Bridging the Digital Divide

Is there still a digital divide in Australia? If so, how do we bridge that gap? If not, how do we address the apparent chasm that is leaving some “digital have-nots” behind? Is it as simple as rolling out the National Broadband Network and equipping every school child with their own tablet device? Or is it also about creating a digital mindset to ensure everyone can take advantage of the educational, social and economic opportunities that the range of digital technologies has to offer?

Mobile phone internet usage is projected to keep growing. Source: Statista

Mobile phone internet usage is projected to keep growing. Source: Statista

Based on consumer research, we would appear to be a well-connected country, with a high concentration of PC, smart phone and tablet devices, if data from Roy Morgan is any indicator. However, some recent research by Scott Ewing of Swinburne University based on ABS data has suggested that despite the narrowing of the divide, there is a deeper disconnect among those who do not have internet access.

There are multiple factors contributing to this disconnect: socio-economic, age, location and education. I would expect that within 5-10 years, age will be a far less relevant factor in who does or doesn’t have access to the internet. You could also argue that with more people accessing the internet via mobile devices, and with the increasing number of free WiFi zones across our cities (cafes, shopping centres, office buildings), public institutions (libraries, museums and galleries) and transport infrastructure (plus the reducing price of data and storage), cost may not be as much of an issue either. And once the NBN is complete, the percentage of the population without physical access to the internet should likewise be much smaller.

So that leaves education – according to the ABS-derived data, the more educated you are, the more likely you are to access the internet. Should this infer that we aren’t doing enough to teach digital skills in the classroom? Or are we teaching the wrong set of skills? Or is it a bit like learning English grammar or applied mathematics – unless you use them in your everyday life, you soon forget them, and never remember why it was important to learn them in first place?

Computer science, programming and coding courses are increasingly being taught in schools, either as part of the core syllabus or as extra-curricular activities. Many pupils have to use tablets as an integral part of their school lessons. And some schools are also running hackathons and entrepreneurial projects to help students navigate the new world of work shaped by innovation, digital disruption and the “gig” economy.

The changing nature of work is challenging schools and parents to think about how we should be preparing pupils for the future. It’s not just learning about the technology (important as it is to study data analytics, automation, robotics, AI etc.), it’s also about understanding the context and the potential for what it can do. It’s also increasingly apparent that more and more of today’s students want to do work that is meaningful, rewarding, challenging and which helps connect them to their values and “purpose”.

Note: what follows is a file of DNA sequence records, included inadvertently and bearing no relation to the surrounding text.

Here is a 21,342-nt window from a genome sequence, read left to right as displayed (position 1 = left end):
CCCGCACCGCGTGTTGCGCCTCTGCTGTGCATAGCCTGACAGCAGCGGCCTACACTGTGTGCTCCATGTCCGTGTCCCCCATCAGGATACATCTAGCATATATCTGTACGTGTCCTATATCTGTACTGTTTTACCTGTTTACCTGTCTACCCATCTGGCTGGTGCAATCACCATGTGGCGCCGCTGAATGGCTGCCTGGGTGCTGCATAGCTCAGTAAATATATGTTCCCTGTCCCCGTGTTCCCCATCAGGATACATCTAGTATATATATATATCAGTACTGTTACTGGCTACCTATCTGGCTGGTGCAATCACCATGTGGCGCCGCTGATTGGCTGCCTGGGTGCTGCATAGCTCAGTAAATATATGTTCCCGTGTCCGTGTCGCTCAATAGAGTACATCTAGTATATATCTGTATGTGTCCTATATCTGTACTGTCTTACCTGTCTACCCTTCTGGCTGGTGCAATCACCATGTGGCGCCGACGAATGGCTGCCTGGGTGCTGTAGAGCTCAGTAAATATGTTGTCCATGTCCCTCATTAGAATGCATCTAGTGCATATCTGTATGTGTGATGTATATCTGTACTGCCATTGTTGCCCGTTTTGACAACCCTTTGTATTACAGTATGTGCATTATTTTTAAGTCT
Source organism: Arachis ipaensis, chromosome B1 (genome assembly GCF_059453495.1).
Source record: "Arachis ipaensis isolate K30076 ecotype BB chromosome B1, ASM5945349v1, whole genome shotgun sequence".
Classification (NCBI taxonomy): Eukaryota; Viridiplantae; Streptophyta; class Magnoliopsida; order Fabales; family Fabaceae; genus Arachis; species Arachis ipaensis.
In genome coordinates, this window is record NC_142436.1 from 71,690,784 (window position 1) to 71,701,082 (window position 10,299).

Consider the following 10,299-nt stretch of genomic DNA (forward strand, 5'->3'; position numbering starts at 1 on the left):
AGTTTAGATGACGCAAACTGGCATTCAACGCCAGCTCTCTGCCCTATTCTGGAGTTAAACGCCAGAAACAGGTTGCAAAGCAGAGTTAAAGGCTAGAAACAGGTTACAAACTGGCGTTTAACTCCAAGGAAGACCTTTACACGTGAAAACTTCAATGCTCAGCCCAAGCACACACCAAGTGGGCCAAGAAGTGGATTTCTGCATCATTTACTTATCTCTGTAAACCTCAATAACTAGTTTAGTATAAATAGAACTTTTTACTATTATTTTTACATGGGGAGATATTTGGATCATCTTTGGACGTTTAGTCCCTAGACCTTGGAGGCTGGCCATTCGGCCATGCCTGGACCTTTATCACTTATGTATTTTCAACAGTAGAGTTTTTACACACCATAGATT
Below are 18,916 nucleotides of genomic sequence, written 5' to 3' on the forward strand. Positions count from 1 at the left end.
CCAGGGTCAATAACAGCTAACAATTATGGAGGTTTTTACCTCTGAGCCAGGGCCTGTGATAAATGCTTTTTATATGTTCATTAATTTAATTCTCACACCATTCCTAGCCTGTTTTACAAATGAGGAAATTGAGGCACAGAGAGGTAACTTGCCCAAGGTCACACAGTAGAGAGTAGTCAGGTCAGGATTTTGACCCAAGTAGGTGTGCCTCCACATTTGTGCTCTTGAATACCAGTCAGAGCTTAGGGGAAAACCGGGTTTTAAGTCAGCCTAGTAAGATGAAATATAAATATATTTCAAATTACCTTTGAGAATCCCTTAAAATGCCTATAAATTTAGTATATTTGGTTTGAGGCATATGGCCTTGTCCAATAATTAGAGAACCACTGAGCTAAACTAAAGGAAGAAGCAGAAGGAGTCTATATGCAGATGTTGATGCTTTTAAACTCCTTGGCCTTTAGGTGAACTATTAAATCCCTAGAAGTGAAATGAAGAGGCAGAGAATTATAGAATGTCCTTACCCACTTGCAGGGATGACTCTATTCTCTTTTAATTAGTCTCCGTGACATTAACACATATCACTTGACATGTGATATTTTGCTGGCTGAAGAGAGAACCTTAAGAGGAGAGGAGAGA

I like to think that as part of a well-rounded liberal education, today’s pupils will receive:

  • a solid grounding in digital literacy (as important and as vital as the 3 R’s)
  • an awareness of how “digital displacement” (through automation etc.) may impact their chosen career path (even in ways which we cannot yet predict – we must assume it will happen, as no profession, trade or vocation will be totally immune)
  • an appetite for lifelong learning (as one of the ways to cope with the inevitable changes they will face)
  • a set of life skills that instill self-awareness, curiosity, resilience, empathy, flexibility and adaptability.

Finally, if we are to truly grasp why this ability to adapt and change is important, we only need look beyond the digital debate and ask why the National Innovation and Science Agenda is failing to cut through. In large part, the NISA message failed to connect with the general electorate because many people could not identify with it, and therefore it did not resonate with them. Just as “necessity is the parent of invention”, so adversity often needs to be the catalyst for embracing change.

Notwithstanding the economic, environmental and societal challenges we face, there is considerable complacency and acceptance that “she’ll be right” – especially within the political, institutional and corporate elites that claim to lead us. As long as so few of the main actors among these bastions of power and influence decline to change their own culture, behaviours and ways of doing business, then it’s not surprising that the public feels unwilling or unable to change.

So our only real hope is to empower the next generations to shape their own future, not to be constrained by our traditional notions of “job” (in my view, an increasingly outmoded economic unit of value….) and think for themselves as to what change they want to create with all the technology, resources and opportunities at their disposal.

Next week: My Extended Gap Year